Aim—To determine whether two recently described staining methods (the modified McMullen's and the Helicobacter pylori silver stain HpSS methods) used for the histological identification of H pylori organisms are superior to two established techniques (the modified Giemsa and anti-H pylori antibody immunostain) in terms of availability, reproducibility, rapidity, sensitivity, and cost.
Methods—Histological sections from 63 paired gastric biopsies from adult patients previously investigated for dyspepsia were stained with the four methods and these were assessed blindly and independently by two observers. Of the 63 patients, 30 were originally negative in all tests for H pylori infection, 30 were positive, and the remaining three cases had discordant results using a combination of five tests (rapid biopsy urease test, urea breath test, culture, serology, and histology).
Results—Interobserver agreement was best with the antibody method (98%), followed by the McMullen's (90%), Giemsa (87%), and HpSS (85%). Of the 60 “gold standard” positive and negative cases, 30 were positive by the modified Giemsa stain, 29 by the McMullen's method, 29 by HpSS, and 30 by the antibody stain. However, there were two false positives with the HpSS method. The modified Giemsa is the cheapest and easiest to perform technically.
Conclusions—When H pylori are present, careful examination will almost always reveal them, whichever of these stains is used. However, the modified Giemsa stain is the method of choice because it is sensitive, cheap, easy to perform, and reproducible.
- Helicobacter organisms
- histological identification
- staining methods
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Infection by Helicobacter pylori has been established as the major cause of chronic gastritis, and is important in the pathogenesis of other gastroduodenal diseases such as peptic ulceration, gastric lymphoma, and gastric cancer.1–3 In view of this pathogenetic importance, accurate diagnosis of infection is essential to institute eradication treatment in appropriate cases. Various techniques are used for this purpose, including serology, culture, rapid urease test, 13C-urea breath test, and histology.
The histological identification of H pylori infection is now a widely used means of diagnosis. To achieve this, several staining methods are in use. These include modified Giemsa, Warthin-Starry, Gimenez, Genta, and immunohistochemical H pylori antibody stains. Immunohistochemistry is the agreed “gold standard” for histology, being a highly sensitive and specific staining method.4 Apart from the Genta staining method,5 which is complex and time consuming, the others require an additional routine haematoxylin and eosin stained slide to assess the pathology associated with the infection. A few studies have investigated the sensitivity and specificity of the different staining methods.6–8 Although the various methods have their strengths and weaknesses, none has been shown to be superior to others in terms of cost, convenience, and sensitivity.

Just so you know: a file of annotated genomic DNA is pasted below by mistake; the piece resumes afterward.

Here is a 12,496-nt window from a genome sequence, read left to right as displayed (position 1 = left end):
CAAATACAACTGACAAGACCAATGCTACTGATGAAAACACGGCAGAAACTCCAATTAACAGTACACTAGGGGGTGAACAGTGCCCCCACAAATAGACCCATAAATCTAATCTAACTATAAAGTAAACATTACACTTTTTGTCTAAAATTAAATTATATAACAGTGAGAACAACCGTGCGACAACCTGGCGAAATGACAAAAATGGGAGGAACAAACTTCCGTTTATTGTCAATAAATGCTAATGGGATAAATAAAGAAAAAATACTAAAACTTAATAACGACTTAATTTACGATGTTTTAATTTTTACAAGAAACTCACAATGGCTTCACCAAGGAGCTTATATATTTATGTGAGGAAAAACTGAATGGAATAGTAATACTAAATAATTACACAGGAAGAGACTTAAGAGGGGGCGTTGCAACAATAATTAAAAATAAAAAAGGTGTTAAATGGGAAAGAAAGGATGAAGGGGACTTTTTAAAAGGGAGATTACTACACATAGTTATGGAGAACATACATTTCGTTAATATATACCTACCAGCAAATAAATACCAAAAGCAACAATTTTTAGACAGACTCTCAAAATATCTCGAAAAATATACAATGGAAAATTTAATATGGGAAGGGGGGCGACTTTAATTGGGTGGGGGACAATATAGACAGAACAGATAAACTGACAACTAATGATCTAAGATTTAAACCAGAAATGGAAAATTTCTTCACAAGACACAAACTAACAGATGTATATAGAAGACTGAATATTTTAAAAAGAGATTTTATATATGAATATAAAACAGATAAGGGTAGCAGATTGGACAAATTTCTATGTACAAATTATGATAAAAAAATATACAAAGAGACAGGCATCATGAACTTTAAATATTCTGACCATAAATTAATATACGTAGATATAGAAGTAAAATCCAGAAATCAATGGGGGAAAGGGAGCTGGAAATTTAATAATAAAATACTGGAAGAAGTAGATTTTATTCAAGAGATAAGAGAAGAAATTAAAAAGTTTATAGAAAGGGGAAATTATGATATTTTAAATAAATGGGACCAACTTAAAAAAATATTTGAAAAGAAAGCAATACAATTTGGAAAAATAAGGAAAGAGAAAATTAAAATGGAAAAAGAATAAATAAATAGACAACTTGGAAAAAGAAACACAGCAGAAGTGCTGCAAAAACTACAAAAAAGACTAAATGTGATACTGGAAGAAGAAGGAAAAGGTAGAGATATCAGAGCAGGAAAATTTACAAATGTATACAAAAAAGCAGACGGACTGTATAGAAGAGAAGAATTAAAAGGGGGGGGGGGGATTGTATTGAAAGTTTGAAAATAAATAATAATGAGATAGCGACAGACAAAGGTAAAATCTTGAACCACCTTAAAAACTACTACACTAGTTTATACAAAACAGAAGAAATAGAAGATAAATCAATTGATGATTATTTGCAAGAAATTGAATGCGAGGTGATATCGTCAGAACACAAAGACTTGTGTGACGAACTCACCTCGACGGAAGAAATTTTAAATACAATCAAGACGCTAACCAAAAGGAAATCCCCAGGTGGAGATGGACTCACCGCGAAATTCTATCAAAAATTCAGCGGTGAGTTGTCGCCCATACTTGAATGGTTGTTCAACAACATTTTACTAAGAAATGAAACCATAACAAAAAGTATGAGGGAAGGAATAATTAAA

However, two recently reported methods, a modified McMullen's9 and the H pylori silver stain (HpSS),10 were each claimed to meet the above standards in comparison with other techniques. The former is a modification of the Gimenez stain described by McMullen et al,11 whereas the latter is a silver staining technique, but different from the Warthin-Starry method.
To test the claims of superiority of these methods in the detection of H pylori we compared them with our routine modified Giemsa method and an H pylori immunostain, with emphasis on the factors that influence their general usefulness including availability, reproducibility, rapidity, sensitivity, and cost.
Materials and methods
Routine formalin fixed and paraffin wax embedded pairs of antral and corpus biopsies from 63 adult patients previously investigated for dyspepsia in whom the H pylori status had been determined by culture, biopsy urease test (CLO), serology, and 13C-urea breath test (UBT) in addition to histology were used in our study. Standard histological sections were prepared and stained with modified Giemsa,12 the modified McMullen's method,8 the new HpSS method,9 and an anti-H pylori antibody immunostain (fig 1). Emphasis was placed on the issues that affect technique—time, availability, and preparation of solutions; staining variations; ease of performance of the techniques; and the reproducibility of the methodologies described.
The avidin–biotin complex (ABC) method was used for the antibody stain using the Duet kit (Dako, Glostrup, Denmark). The sections were pretreated by pressure cooking in pH 6.0 citrate buffer for 90 seconds at full pressure. The polyclonal H pylori antibody (Dako) was used at a dilution of 1/100.